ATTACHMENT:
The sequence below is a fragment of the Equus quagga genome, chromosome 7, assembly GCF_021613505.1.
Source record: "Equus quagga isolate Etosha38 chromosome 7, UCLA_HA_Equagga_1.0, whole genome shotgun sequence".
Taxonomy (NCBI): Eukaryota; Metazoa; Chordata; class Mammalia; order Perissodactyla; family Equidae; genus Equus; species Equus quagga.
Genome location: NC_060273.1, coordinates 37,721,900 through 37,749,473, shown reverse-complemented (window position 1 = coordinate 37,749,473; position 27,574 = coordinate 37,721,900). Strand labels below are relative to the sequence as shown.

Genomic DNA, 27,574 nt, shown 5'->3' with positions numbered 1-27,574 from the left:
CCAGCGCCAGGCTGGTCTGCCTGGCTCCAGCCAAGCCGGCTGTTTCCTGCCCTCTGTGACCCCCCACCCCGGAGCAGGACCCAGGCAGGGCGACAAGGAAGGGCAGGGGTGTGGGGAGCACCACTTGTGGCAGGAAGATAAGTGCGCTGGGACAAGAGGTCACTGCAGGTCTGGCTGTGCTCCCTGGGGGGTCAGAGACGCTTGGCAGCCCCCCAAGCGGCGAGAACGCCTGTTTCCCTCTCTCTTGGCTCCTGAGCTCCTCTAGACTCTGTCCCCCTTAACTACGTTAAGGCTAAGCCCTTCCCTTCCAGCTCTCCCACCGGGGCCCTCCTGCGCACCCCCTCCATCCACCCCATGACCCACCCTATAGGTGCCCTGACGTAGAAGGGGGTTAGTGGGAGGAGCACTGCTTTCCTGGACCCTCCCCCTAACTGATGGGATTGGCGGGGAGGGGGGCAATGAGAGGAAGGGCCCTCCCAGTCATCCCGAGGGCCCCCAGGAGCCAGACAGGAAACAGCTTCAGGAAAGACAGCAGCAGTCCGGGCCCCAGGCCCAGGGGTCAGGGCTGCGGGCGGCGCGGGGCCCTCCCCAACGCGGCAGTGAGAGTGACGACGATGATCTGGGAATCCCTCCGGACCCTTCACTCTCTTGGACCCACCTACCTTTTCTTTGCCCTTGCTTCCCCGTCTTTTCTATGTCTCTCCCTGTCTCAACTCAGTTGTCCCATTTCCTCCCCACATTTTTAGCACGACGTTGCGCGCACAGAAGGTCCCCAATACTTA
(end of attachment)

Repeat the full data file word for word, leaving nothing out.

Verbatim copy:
The sequence below is a fragment of the Equus quagga genome, chromosome 7, assembly GCF_021613505.1.
Source record: "Equus quagga isolate Etosha38 chromosome 7, UCLA_HA_Equagga_1.0, whole genome shotgun sequence".
Taxonomy (NCBI): Eukaryota; Metazoa; Chordata; class Mammalia; order Perissodactyla; family Equidae; genus Equus; species Equus quagga.
Genome location: NC_060273.1, coordinates 37,721,900 through 37,749,473, shown reverse-complemented (window position 1 = coordinate 37,749,473; position 27,574 = coordinate 37,721,900). Strand labels below are relative to the sequence as shown.

Genomic DNA, 27,574 nt, shown 5'->3' with positions numbered 1-27,574 from the left:
CCAGCGCCAGGCTGGTCTGCCTGGCTCCAGCCAAGCCGGCTGTTTCCTGCCCTCTGTGACCCCCCACCCCGGAGCAGGACCCAGGCAGGGCGACAAGGAAGGGCAGGGGTGTGGGGAGCACCACTTGTGGCAGGAAGATAAGTGCGCTGGGACAAGAGGTCACTGCAGGTCTGGCTGTGCTCCCTGGGGGGTCAGAGACGCTTGGCAGCCCCCCAAGCGGCGAGAACGCCTGTTTCCCTCTCTCTTGGCTCCTGAGCTCCTCTAGACTCTGTCCCCCTTAACTACGTTAAGGCTAAGCCCTTCCCTTCCAGCTCTCCCACCGGGGCCCTCCTGCGCACCCCCTCCATCCACCCCATGACCCACCCTATAGGTGCCCTGACGTAGAAGGGGGTTAGTGGGAGGAGCACTGCTTTCCTGGACCCTCCCCCTAACTGATGGGATTGGCGGGGAGGGGGGCAATGAGAGGAAGGGCCCTCCCAGTCATCCCGAGGGCCCCCAGGAGCCAGACAGGAAACAGCTTCAGGAAAGACAGCAGCAGTCCGGGCCCCAGGCCCAGGGGTCAGGGCTGCGGGCGGCGCGGGGCCCTCCCCAACGCGGCAGTGAGAGTGACGACGATGATCTGGGAATCCCTCCGGACCCTTCACTCTCTTGGACCCACCTACCTTTTCTTTGCCCTTGCTTCCCCGTCTTTTCTATGTCTCTCCCTGTCTCAACTCAGTTGTCCCATTTCCTCCCCACATTTTTAGCACGACGTTGCGCGCACAGAAGGTCCCCAATACTTA